I know it seems redundant, it seems ridiculous, and it seems like your kids are old enough to be able to get ready on their own; but I promise you when you break it down into teeny, tiny steps, they can’t go wrong.
4. Set up a routine and make it a habit.
Do the same thing over, and over, and over again. Practice that routine at night. Practice it a week before they go back to school. And whenever you have a struggle, come together at dinner time, come together another part of the day and talk about what you’re seeing that the family is struggling with.
Ask your kids, “I notice that in the mornings there is a lot of arguing going on. Can you tell me what it is that you’re frustrated about. Do you know what is causing you to be arguing with your brother?” Then give them the words and/or strategies to help them solve the problems on their own.
When we put it into our children’s hands, it’s so surprising what they are magically able to problem solve and figure out; but we have to trust them. By making it a routine something that they can expect, they are going to be more successful in the morning.
You are going to be repeating yourself less because it’s going to become second nature.
Yes, that’s right.
Everyone in the house needs to learn some good old regulation strategies. Even you mama or papa. You need to be able to take a deep breath. You need to be able to center yourself and remind yourself that this is a busy, bustling time for everyone in the house.
There are outside triggers and stressors that get you going and can get in the way of you connecting with your kid.
Together, as a family, learn the strategies to:
…take real deep breaths,
…to engage in some good morning stretches,
…to get started on the right foot
…to ground yourself and your kids so that you can have an amazing day and they can conquer their day the way they’re supposed to be.
Look, I know mornings can suck.
I know they can drain you, and pull you, and they can feel downright disgusting and awful; but they don’t have to. With these simple steps, you can transform your mornings into something almost magical. With the right amount of prep work and the right systems, everyone in your house can conquer the morning routine.
Want to find more revolutionary strategies for empowering your kids, building on their strengths and helping them conquer every day?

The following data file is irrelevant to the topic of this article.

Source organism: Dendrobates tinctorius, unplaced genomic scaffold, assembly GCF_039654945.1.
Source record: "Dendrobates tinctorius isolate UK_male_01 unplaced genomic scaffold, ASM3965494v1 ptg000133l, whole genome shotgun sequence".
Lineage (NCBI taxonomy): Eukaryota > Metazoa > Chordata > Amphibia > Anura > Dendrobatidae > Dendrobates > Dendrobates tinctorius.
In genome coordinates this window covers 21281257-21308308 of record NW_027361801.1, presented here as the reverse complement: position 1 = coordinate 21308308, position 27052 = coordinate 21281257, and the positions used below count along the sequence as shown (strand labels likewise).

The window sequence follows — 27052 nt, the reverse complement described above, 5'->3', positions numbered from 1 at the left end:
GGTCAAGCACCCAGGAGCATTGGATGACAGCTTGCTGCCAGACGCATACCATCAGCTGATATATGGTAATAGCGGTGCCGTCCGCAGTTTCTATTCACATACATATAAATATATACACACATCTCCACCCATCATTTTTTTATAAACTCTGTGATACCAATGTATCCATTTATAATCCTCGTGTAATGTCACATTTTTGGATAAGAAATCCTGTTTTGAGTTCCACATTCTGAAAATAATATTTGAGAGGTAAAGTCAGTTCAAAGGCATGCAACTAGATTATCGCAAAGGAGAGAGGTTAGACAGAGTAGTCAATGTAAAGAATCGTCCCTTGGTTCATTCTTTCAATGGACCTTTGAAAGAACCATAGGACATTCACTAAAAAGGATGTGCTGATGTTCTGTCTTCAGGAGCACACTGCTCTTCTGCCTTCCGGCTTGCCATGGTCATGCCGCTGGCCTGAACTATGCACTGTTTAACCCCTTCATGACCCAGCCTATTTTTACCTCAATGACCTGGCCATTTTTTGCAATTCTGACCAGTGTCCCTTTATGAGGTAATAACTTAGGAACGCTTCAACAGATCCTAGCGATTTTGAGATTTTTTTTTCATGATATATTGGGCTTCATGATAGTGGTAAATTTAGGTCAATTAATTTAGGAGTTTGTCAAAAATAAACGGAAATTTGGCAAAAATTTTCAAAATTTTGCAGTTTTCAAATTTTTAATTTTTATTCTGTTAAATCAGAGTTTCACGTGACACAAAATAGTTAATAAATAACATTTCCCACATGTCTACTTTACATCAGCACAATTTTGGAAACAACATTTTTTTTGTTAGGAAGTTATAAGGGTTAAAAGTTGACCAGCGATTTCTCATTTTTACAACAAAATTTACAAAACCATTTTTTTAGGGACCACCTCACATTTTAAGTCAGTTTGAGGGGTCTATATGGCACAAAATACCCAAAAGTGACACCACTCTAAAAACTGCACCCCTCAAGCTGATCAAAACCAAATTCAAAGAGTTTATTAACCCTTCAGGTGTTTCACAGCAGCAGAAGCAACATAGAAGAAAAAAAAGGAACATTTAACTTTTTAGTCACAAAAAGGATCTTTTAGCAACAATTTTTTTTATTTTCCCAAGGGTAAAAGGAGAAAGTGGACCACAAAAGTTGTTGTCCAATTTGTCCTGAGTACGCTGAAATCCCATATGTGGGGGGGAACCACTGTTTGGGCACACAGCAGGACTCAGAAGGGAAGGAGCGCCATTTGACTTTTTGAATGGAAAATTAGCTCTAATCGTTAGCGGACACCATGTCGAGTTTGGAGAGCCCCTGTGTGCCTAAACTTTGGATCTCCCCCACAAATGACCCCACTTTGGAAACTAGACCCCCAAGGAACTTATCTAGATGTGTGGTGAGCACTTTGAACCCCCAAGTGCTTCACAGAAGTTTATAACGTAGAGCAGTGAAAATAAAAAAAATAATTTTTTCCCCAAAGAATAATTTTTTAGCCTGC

You can order the Superkids Activity Guide to Conquering Everyday now!
About the Author:
Dayna Abraham is the mother to three totally awesome superkids who inspire her every day to be the best grown-up sidekick they could ask for. When she’s not helping her kids conquer the world, she keeps busy by writing at lemonlimeadventures.com, writing books like Sensory Processing 101, STEAM Kids, and Learn and Play with LEGO®, and drinking lots of coffee. She loves getting her hands messy and creating crazy science projects and crafts to keep her super kids at home busy. Before she was a writer, she was a National Board Certified teacher, where she met some of the coolest superkids on earth. As a little girl, she wished grown-ups and other kids saw her as a superkid, so now she’s made it her mission to inspire kids like you to love who they are and embrace their differences.
More Help For Morning Routines From Bounceback Parenting:
- The Best Alarm Clocks for Kids – our picks for kid clocks
- Getting Kids to Listen Using the “Specific Language” Method – helpful for breaking down routines, and making sure kids actually can follow the directions you’re giving!
- 5 Tips for Starting New Routines – how to make the new routine stick
Alissa Zorn is an author, and founder of the website Overthought This. She's a coach and cartoonist passionate about helping people overcome perfectionism and shame to build authentic, joyful lives. Alissa is certified through the International Coach Federation and got her Trauma-Informed Coaching certification from Moving the Human Spirit. She wrote Bounceback Parenting: A Field Guide for Creating Connection, Not Perfection, and is always following curiosity to find her next creative endeavor.